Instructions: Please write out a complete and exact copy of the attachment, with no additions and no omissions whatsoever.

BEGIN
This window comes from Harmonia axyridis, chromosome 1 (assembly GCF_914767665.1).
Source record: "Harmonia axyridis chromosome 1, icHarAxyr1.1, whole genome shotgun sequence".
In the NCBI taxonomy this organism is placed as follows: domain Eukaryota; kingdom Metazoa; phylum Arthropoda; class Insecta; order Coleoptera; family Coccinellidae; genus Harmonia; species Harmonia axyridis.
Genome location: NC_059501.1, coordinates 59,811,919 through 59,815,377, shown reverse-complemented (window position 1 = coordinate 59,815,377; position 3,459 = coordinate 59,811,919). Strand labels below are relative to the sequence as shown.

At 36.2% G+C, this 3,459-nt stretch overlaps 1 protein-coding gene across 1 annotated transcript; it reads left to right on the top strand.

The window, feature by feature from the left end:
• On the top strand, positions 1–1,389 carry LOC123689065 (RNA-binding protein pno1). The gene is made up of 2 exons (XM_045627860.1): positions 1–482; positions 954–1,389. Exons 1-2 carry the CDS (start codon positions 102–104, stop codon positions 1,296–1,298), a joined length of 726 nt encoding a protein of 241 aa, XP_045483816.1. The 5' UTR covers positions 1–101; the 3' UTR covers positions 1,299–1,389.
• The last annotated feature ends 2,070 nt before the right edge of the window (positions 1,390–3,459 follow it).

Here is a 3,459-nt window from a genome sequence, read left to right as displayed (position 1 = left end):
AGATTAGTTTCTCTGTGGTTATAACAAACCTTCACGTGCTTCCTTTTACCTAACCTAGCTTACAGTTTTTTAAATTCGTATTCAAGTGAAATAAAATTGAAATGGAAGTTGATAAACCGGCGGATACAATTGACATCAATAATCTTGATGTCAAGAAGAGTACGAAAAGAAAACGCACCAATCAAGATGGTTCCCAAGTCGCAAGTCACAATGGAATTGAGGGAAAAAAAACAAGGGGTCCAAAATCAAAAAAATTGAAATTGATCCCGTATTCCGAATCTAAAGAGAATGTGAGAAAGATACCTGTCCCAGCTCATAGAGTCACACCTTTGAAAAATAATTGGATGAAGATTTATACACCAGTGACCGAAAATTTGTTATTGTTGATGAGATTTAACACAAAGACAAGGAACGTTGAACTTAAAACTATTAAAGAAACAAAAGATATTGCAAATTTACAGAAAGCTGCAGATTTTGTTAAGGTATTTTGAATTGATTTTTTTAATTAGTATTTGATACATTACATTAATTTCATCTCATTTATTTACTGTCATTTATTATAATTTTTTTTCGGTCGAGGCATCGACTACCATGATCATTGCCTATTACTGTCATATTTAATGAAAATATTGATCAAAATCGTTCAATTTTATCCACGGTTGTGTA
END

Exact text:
This window comes from Harmonia axyridis, chromosome 1 (assembly GCF_914767665.1).
Source record: "Harmonia axyridis chromosome 1, icHarAxyr1.1, whole genome shotgun sequence".
In the NCBI taxonomy this organism is placed as follows: domain Eukaryota; kingdom Metazoa; phylum Arthropoda; class Insecta; order Coleoptera; family Coccinellidae; genus Harmonia; species Harmonia axyridis.
Genome location: NC_059501.1, coordinates 59,811,919 through 59,815,377, shown reverse-complemented (window position 1 = coordinate 59,815,377; position 3,459 = coordinate 59,811,919). Strand labels below are relative to the sequence as shown.

At 36.2% G+C, this 3,459-nt stretch overlaps 1 protein-coding gene across 1 annotated transcript; it reads left to right on the top strand.

The window, feature by feature from the left end:
• On the top strand, positions 1–1,389 carry LOC123689065 (RNA-binding protein pno1). The gene is made up of 2 exons (XM_045627860.1): positions 1–482; positions 954–1,389. Exons 1-2 carry the CDS (start codon positions 102–104, stop codon positions 1,296–1,298), a joined length of 726 nt encoding a protein of 241 aa, XP_045483816.1. The 5' UTR covers positions 1–101; the 3' UTR covers positions 1,299–1,389.
• The last annotated feature ends 2,070 nt before the right edge of the window (positions 1,390–3,459 follow it).

Here is a 3,459-nt window from a genome sequence, read left to right as displayed (position 1 = left end):
AGATTAGTTTCTCTGTGGTTATAACAAACCTTCACGTGCTTCCTTTTACCTAACCTAGCTTACAGTTTTTTAAATTCGTATTCAAGTGAAATAAAATTGAAATGGAAGTTGATAAACCGGCGGATACAATTGACATCAATAATCTTGATGTCAAGAAGAGTACGAAAAGAAAACGCACCAATCAAGATGGTTCCCAAGTCGCAAGTCACAATGGAATTGAGGGAAAAAAAACAAGGGGTCCAAAATCAAAAAAATTGAAATTGATCCCGTATTCCGAATCTAAAGAGAATGTGAGAAAGATACCTGTCCCAGCTCATAGAGTCACACCTTTGAAAAATAATTGGATGAAGATTTATACACCAGTGACCGAAAATTTGTTATTGTTGATGAGATTTAACACAAAGACAAGGAACGTTGAACTTAAAACTATTAAAGAAACAAAAGATATTGCAAATTTACAGAAAGCTGCAGATTTTGTTAAGGTATTTTGAATTGATTTTTTTAATTAGTATTTGATACATTACATTAATTTCATCTCATTTATTTACTGTCATTTATTATAATTTTTTTTCGGTCGAGGCATCGACTACCATGATCATTGCCTATTACTGTCATATTTAATGAAAATATTGATCAAAATCGTTCAATTTTATCCACGGTTGTGTA